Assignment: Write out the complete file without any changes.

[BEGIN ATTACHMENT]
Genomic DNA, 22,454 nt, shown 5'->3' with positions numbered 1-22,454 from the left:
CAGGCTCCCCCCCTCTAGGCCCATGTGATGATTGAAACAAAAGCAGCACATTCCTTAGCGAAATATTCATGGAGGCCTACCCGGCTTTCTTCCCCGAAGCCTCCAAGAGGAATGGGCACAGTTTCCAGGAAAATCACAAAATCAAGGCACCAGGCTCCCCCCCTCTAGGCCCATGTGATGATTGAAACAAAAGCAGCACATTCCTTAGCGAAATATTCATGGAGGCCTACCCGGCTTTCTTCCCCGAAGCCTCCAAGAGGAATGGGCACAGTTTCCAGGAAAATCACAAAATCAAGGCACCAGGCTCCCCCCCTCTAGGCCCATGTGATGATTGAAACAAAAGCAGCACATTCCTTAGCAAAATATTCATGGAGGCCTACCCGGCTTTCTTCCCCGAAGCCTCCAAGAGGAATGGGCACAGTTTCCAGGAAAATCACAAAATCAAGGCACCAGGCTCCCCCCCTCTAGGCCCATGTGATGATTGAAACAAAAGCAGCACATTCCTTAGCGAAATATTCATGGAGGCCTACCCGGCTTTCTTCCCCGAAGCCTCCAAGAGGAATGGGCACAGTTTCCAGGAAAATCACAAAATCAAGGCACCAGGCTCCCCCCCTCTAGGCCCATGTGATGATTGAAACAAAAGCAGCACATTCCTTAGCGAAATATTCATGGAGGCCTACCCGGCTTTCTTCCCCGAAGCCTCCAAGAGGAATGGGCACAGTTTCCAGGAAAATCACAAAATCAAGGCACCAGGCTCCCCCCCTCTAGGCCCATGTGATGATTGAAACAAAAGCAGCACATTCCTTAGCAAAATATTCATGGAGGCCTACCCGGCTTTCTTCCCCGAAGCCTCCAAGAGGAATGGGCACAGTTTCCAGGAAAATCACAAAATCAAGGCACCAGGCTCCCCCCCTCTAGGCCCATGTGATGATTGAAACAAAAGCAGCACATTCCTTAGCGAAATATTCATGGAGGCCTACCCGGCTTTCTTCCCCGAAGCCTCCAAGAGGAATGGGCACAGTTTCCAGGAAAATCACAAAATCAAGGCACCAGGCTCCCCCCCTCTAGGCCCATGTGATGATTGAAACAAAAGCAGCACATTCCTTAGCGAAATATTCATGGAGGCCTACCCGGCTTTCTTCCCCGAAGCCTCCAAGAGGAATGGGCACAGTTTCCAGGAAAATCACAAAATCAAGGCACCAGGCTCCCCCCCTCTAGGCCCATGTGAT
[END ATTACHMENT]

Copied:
Genomic DNA, 22,454 nt, shown 5'->3' with positions numbered 1-22,454 from the left:
CAGGCTCCCCCCCTCTAGGCCCATGTGATGATTGAAACAAAAGCAGCACATTCCTTAGCGAAATATTCATGGAGGCCTACCCGGCTTTCTTCCCCGAAGCCTCCAAGAGGAATGGGCACAGTTTCCAGGAAAATCACAAAATCAAGGCACCAGGCTCCCCCCCTCTAGGCCCATGTGATGATTGAAACAAAAGCAGCACATTCCTTAGCGAAATATTCATGGAGGCCTACCCGGCTTTCTTCCCCGAAGCCTCCAAGAGGAATGGGCACAGTTTCCAGGAAAATCACAAAATCAAGGCACCAGGCTCCCCCCCTCTAGGCCCATGTGATGATTGAAACAAAAGCAGCACATTCCTTAGCAAAATATTCATGGAGGCCTACCCGGCTTTCTTCCCCGAAGCCTCCAAGAGGAATGGGCACAGTTTCCAGGAAAATCACAAAATCAAGGCACCAGGCTCCCCCCCTCTAGGCCCATGTGATGATTGAAACAAAAGCAGCACATTCCTTAGCGAAATATTCATGGAGGCCTACCCGGCTTTCTTCCCCGAAGCCTCCAAGAGGAATGGGCACAGTTTCCAGGAAAATCACAAAATCAAGGCACCAGGCTCCCCCCCTCTAGGCCCATGTGATGATTGAAACAAAAGCAGCACATTCCTTAGCGAAATATTCATGGAGGCCTACCCGGCTTTCTTCCCCGAAGCCTCCAAGAGGAATGGGCACAGTTTCCAGGAAAATCACAAAATCAAGGCACCAGGCTCCCCCCCTCTAGGCCCATGTGATGATTGAAACAAAAGCAGCACATTCCTTAGCAAAATATTCATGGAGGCCTACCCGGCTTTCTTCCCCGAAGCCTCCAAGAGGAATGGGCACAGTTTCCAGGAAAATCACAAAATCAAGGCACCAGGCTCCCCCCCTCTAGGCCCATGTGATGATTGAAACAAAAGCAGCACATTCCTTAGCGAAATATTCATGGAGGCCTACCCGGCTTTCTTCCCCGAAGCCTCCAAGAGGAATGGGCACAGTTTCCAGGAAAATCACAAAATCAAGGCACCAGGCTCCCCCCCTCTAGGCCCATGTGATGATTGAAACAAAAGCAGCACATTCCTTAGCGAAATATTCATGGAGGCCTACCCGGCTTTCTTCCCCGAAGCCTCCAAGAGGAATGGGCACAGTTTCCAGGAAAATCACAAAATCAAGGCACCAGGCTCCCCCCCTCTAGGCCCATGTGAT